What is it to face your destiny? What is it to know for an extended period that an upcoming moment is the moment and more than that, but to know exactly when it is going to take place? These are amongst the lofty questions asked in David Lowery’s adaptation of the adaptation of the Arthurian story of “Sir Gawain and the Green Knight,” titled here simply “The Green Knight.”
Just as the title is stripped down, so are the names listed in the credits. King Arthur is listed as just “King” (Sean Harris); Queen Guinevere as “Queen” (Kate Dickie); and Gawain’s mother/Arthur’s sister, Morgause, as “Mother” (Sarita Choudhury). As with everything in the film, these are deliberate, conscious choices. Lowery’s effort is not focused on the pomp of the Round Table and lofty ideals of chivalry. No, this is a movie concerned with the life of one would-be knight, Gawain (Dev Patel), and his very human desires. It is, amongst other things (and as noted), about facing one’s destiny, about learning who one is, and accepting one’s humanity. It is about seeing the good and the bad in the world, about having one’s eyes opened.
So, we watch as Gawain, in the presence of his aunt and uncle, accepts the challenge of the Green Knight (Ralph Ineson) one Christmas day to trade blows – Gawain getting to strike the Knight this first day and the Knight getting to return the favor the next Christmas. Patel is amazing as we see Gawain assessing the situation in front of the Knights of the Round Table and trying to make his mark on the world. We see the fear in his eyes as he accepts the challenge not quite knowing what it will bring. We see him witness things both great and terrible as he ventures out one year later to fulfill his promise to the Knight.
Through this all, Lowery offers up beautiful, captivating, imagery. There is more than one truly gorgeous tracking shot (Andrew Droz Palermo is the film’s director of photography) that follows Gawain as he is on his horse, slowly trudging towards what awaits. These are the very definition of the distinction (which is often missed) between something being deliberate and it being slow. In one of the shots, Gawain is traveling down a road and that’s essentially it. There are kids behind him shouting at one point (he doesn’t interact with them) and a shepherd heading in the other direction with his flock at another (no interaction here either), but it is largely focused on just Gawain travelling and it continues and is beautiful. There isn’t anything fancy or over the top going on with the image, there is nothing extraordinary taking place, it is just pure and simple and beautiful (not that it was necessarily simple to make it happen).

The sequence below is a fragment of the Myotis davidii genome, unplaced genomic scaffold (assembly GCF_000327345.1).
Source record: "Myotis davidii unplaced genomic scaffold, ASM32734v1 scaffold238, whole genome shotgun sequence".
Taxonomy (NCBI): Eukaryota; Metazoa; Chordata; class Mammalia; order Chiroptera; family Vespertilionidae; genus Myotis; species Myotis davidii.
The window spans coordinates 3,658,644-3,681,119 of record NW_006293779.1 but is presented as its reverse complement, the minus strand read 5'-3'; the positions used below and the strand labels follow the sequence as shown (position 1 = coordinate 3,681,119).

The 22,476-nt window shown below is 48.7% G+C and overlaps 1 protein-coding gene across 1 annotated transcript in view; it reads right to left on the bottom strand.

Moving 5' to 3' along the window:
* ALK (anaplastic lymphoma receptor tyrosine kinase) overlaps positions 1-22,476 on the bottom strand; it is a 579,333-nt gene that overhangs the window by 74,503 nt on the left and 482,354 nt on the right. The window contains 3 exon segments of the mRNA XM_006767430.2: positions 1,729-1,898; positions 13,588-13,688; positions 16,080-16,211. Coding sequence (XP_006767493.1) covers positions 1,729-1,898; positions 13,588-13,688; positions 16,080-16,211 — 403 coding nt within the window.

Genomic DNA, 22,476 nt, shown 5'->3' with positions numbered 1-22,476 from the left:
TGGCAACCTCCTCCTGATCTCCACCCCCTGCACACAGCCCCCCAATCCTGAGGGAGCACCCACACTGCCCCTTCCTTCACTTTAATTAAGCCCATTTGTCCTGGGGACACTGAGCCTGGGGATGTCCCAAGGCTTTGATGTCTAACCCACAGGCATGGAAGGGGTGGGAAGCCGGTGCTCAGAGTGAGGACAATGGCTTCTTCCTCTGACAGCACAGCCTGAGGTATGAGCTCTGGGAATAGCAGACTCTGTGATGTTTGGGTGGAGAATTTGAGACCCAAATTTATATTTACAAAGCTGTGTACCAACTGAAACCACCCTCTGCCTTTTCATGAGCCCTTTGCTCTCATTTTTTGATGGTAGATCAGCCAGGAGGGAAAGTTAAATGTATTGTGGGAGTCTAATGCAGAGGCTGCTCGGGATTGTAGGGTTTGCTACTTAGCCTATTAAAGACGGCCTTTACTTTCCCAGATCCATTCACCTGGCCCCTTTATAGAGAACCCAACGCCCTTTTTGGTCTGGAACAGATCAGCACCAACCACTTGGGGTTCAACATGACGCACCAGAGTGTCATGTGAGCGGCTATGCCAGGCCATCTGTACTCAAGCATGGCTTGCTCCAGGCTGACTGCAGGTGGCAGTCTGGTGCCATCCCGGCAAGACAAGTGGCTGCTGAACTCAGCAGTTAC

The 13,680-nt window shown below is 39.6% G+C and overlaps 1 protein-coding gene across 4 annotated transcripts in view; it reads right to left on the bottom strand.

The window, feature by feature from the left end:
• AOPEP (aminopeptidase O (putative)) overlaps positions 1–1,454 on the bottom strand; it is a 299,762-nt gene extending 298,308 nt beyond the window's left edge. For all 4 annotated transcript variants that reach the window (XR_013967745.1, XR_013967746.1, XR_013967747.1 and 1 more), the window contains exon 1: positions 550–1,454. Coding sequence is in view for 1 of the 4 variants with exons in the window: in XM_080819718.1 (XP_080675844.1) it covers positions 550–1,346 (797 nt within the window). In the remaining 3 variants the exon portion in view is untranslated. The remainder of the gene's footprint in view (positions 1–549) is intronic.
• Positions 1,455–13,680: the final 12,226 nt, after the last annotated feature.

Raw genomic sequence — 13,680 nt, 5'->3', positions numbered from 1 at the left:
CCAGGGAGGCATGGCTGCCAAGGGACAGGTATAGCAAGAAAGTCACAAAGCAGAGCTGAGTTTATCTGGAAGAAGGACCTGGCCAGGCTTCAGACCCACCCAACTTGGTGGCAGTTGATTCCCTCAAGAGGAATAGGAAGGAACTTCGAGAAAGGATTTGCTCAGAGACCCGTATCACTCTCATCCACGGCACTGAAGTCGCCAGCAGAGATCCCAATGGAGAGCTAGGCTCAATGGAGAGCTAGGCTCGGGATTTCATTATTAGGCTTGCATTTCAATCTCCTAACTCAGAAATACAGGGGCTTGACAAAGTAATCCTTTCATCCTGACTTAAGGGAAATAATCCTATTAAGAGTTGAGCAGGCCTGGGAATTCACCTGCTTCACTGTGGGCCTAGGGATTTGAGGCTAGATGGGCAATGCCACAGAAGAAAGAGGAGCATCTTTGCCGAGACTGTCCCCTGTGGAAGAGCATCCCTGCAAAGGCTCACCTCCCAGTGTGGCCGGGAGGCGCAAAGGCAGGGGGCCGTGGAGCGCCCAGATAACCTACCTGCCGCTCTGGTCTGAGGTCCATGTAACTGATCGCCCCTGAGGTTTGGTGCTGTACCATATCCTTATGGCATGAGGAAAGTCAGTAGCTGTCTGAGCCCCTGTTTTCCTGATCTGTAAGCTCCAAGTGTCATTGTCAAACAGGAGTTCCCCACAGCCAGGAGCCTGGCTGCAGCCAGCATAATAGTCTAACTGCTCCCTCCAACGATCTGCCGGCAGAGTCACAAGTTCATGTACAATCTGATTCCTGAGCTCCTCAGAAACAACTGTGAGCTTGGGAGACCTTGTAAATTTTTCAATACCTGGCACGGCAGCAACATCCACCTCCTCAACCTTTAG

As with everything else in “The Green Knight,” the shot feels like something that exists for a very deliberate purpose… or purposes. It is the moment when Gawain sets off on his journey to meet the Knight and we are going off with him, it is the start of his trip towards his destiny, the start of his great adventure, the one which he hopes will make him worthy of a seat at the Round Table.
One of the beautiful things about the movie is that I can come up with a half-dozen different reasons for the moment to exist on screen as it does, reasons that work both in terms of the theme of the movie and the involvement of the audience and the setting of a time and place and world.
This happens over and over. When Alicia Vikander and Joel Edgerton appear later in the film as a Lord and Lady in a castle near the Knight’s chapel, we are again left to contemplate whether he will stray from his path and what he will find if he does. We are left to contemplate whether this Lord and lady have some sort of supernatural ability or if they’re playing a game with Gawain or if there is something else entirely going on. Once more the questions linger and the answers exist on many levels.
Everything about “The Green Knight” feels like a work from a filmmaker at the height of his powers. This is a movie that isn’t just incredible to look at, but which feels special. Patel is, once more, completely and totally captivating. And this version of the story, which exists without a lot of extraneous fluff has the sense of a thing that will be talked about for years to come. It is wondrous and wonderful. This is a movie calling not just for praise but for deep and long consideration, a mapping out of themes and ideas and how the camera work and color palette and nods and glances and everything else works into it including the mesmerizing score from Daniel Hart. Such examination goes beyond what we have time for here in a review and ought to only be embarked upon following repeat viewings. Suffice to say that I will be watching the movie again when the opportunity arises.
photo credit: A24
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